You didn't ask about a camshaft, but if you're going to improve the power a little with some tuned-up heads, a mild cam would also be a good idea. The original LQ4 camshaft specs out at 196/207 degrees of duration at 0.050-inch tappet lift, with 0.467/.0479 inch of valve lift with a lobe-separation angle of 116 degrees. The mildest cam would be the '02 to '04 405HP LS6 factory cam (PN 12565308, $264.95 from Scoggin-Dickey). Before you drop the cash, try looking on the Internet for a used LS6 camshaft. The LS6 specs out at 204/218 degrees of duration at 0.050 with 0.555/551-inch lift with a lobe-separation angle of 117.5 degrees. This adds 8 degrees of intake and 11 degrees of exhaust duration along with 0.088/ 0.072 inch of additional valve lift. This cam lift and duration bump, along with the mods to the heads, plus the exhaust will no doubt require some tuning to wide-open throttle fuel and spark curves and also the part-throttle areas. This should probably be left to a professional tuner, so it might be wise to find this person first before ordering any parts. He might be able to point you in the right direction from a parts combination standpoint and he will already have the tune-up in his repertoire of EFI maps.
As for injector size, my buddy Kurt Urban at Urban Performance tells me the LQ4 engines used two different injector sizes ranging between 24 and 28 pounds per hour (lb/hr). The LQ9 engines with higher horsepower ratings used the 28-lb/hr injector. Urban says that with the mild enhancements you are planning, the stock injectors should be big enough to feed 400 hp.
Kurt Urban Performance; Commerce, MI; 248/345-8169; kurturbanperformance.com
Mahle Motorsports; Fletcher, NC; 888/255-1942; mahlemotorsports.com
Scoggin-Dickey Parts Center; Lubbock, TX; 800/456-0211; sdparts.com
Sportsman Racing Pistons (SRP); Huntington Beach, CA; 714/373-5530; jepistons.com
West Coast Racing Cylinder Heads; Reseda, CA; 818/705-5454; proheads.com
You might remember Keith Anderson's Viper as the late-model class winner at last year's Real Street Eliminator event at the Car Craft Summer Nationals. Keith recently took his Viper down to Texas for a couple of fun weekends. He ran the car at the dragstrip, pulling down an impressive 10.76 at 133 mph and then impressed the crowd with a 190.0-mph run in the standing mile. Yahoo!
Here's a Muncie four-speed (right) compared with a Richmond six-speed. When you can visual
Dan Schultz, Layton, UT: Could you please explain how to figure out how much torque a manual transmission can handle compared with engine output? To handle the torque of different motors, I read that Ford's T10 transmissions used lower low gears in First gear for big-blocks compared with small-blocks. How much torque will a T10 handle?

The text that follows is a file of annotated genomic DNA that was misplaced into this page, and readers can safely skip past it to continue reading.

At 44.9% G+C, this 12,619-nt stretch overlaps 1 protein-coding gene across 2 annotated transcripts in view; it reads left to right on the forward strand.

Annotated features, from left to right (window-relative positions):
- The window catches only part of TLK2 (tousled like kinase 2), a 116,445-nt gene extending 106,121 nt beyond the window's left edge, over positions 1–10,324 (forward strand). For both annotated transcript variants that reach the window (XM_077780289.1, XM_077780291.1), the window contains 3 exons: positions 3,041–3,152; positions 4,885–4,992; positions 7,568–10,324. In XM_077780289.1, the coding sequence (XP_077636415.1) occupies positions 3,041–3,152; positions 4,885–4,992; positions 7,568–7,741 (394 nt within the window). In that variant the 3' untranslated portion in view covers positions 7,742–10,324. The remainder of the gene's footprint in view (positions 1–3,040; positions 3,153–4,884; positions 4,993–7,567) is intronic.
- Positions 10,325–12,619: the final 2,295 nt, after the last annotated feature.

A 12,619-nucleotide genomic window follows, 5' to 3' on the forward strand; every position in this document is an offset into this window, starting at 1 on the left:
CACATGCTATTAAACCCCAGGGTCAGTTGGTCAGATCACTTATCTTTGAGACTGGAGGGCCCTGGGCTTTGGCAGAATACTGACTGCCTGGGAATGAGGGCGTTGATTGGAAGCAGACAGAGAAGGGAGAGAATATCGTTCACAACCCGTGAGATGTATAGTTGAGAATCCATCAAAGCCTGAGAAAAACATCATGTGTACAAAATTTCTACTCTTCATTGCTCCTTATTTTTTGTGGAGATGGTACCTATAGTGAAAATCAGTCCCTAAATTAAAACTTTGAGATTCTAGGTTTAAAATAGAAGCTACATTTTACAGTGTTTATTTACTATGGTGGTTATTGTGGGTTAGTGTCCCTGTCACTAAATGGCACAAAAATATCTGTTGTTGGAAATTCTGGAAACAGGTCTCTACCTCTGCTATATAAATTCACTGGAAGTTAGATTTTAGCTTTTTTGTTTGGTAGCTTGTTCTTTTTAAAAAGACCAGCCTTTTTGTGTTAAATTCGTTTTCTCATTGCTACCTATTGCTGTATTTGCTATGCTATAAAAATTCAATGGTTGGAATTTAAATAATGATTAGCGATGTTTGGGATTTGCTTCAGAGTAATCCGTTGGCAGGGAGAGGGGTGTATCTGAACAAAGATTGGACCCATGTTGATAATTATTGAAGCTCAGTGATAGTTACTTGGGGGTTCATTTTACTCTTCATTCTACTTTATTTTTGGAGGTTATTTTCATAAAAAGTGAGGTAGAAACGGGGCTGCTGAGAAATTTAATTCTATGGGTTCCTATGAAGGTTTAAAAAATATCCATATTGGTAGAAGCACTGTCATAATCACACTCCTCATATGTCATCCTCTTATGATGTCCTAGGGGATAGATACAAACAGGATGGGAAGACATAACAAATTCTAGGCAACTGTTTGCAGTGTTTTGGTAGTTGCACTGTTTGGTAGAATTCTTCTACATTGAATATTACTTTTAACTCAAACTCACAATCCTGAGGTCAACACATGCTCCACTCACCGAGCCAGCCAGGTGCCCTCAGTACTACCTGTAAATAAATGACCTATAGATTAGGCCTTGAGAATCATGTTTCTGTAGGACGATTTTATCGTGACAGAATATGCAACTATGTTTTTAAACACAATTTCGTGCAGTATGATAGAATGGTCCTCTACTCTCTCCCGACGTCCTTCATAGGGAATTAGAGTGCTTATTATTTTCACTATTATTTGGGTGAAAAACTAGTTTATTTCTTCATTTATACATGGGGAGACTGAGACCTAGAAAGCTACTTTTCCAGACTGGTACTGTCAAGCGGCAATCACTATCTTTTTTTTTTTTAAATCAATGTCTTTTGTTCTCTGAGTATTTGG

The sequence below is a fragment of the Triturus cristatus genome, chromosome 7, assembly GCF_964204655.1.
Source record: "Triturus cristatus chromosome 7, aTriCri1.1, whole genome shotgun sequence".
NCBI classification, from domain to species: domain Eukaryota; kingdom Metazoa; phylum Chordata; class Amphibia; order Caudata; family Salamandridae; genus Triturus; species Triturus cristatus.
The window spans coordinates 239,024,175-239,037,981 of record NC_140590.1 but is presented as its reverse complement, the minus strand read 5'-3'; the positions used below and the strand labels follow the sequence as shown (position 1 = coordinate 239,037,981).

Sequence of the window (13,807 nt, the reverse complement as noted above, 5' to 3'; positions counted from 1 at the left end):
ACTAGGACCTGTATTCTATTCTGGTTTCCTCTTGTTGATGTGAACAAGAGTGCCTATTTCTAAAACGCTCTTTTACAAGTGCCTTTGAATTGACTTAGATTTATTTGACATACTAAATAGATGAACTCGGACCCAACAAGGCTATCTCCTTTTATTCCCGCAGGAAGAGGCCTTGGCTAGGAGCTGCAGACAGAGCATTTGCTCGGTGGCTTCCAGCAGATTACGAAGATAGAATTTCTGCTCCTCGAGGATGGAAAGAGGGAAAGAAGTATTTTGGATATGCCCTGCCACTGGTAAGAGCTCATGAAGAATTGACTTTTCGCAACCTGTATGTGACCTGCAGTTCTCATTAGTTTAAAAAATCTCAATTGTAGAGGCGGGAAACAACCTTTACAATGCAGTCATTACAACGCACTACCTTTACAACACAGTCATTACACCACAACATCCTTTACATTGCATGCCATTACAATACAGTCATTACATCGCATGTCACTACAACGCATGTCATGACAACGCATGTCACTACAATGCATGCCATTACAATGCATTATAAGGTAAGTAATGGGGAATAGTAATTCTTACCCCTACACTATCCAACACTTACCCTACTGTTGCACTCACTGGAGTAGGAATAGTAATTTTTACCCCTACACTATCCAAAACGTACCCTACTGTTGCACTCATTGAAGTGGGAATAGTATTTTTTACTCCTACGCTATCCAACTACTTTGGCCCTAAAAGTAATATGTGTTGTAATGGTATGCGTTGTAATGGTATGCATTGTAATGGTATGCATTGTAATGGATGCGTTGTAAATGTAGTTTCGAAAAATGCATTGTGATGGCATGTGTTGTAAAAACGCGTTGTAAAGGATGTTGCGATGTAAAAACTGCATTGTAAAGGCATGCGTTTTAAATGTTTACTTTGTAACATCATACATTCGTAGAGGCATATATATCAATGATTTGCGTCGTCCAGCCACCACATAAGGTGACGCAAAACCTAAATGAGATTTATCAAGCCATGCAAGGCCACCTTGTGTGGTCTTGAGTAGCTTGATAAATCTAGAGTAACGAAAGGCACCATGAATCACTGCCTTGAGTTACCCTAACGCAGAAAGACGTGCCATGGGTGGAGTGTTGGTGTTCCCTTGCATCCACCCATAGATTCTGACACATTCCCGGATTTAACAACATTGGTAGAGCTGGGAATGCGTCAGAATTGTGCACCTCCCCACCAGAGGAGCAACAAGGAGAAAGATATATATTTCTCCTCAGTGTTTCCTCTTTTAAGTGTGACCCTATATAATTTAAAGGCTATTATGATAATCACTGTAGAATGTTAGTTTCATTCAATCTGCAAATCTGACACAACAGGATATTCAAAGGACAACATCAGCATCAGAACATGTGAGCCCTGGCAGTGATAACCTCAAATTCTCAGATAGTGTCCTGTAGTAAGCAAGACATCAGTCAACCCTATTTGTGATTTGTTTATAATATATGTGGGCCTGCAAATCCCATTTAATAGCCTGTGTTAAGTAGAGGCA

Jeff Smith: This appears to be somewhat of a black art within the aftermarket transmission business as to how it rates its transmissions, and there is no standard within the aftermarket as to torque capacity. There are several levels of testing, and frankly the waters are a bit muddy. But what we can do is look at some basic engineering and design concepts with manual transmissions that you can use to judge the torque capacity of a transmission. A quick way to estimate torque capacity is to measure the distance between the centerlines of the input shaft and cluster gear. The greater apart the centerlines are, the larger the gears and therefore the greater the torque capacity. As an example, here are several transmission center distance figures:
This is a good place to start, but even within the Tremec T56 trans lineup, the company lists boxes that are rated anywhere from 330 to 550 lb-ft capacity, so the center distance is just one variable. As for the Super T10, Richmond Gear lists torque capacity ranges from 375 lb-ft for the 2.43:1 First gearbox down to 286 lb-ft capacity for the 3.42:1 First gear transmission.
The Richmond capacity points out that a big factor is the First gear ratio. As the First gear ratio becomes deeper (from 2.20:1 to 3.26:1, for example), the input shaft gear becomes smaller (much like a pinion gear becoming smaller as you move from a 3.08:1 rear gear to a 4.11:1). A smaller pinion or input gear offers less torque capacity than a large gear. Gear material also plays a role in this torque capacity game. There are some World Class Ford T5s, for example, that are built with 9310 nickel steel gears that are significantly stronger. This will help capacity, but keep in mind that the higher the steel's tensile strength, the more brittle it becomes, so that becomes a trade-off. Finally, the angle of the gear teeth has an effect on ultimate strength. A straight-cut spur gear, for example, is far stronger than a helical-cut gear. The problem with spur gears is they are incredibly noisy. Helical- or angle-cut gears drastically reduce the noise but at the cost of strength. The old Muncie rock crusher transmissions were stronger but also noisier than their M20 or M21 production cousins. This is a rough outline of how to judge torque capacity.
Within the manual transmission aftermarket, however, I am not aware of a standardized test procedure. Many aftermarket transmission companies rate the trans at what they compute as the torque it can handle under sustained, continuous duty. This is not any kind of impact load test. There is a big difference between the two. As an example, the next time you're at the state fair with your buddies and see one of those old-time grip strength test machines, let your friends go first. When it's your turn, hit the machine with an impact load as opposed to a continuous load-you'll win every time.
Transmission Technologies Corporation;
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This is a close-up of the mill from a Junior Dragster. These cars run in the 12s in the eighth-mile.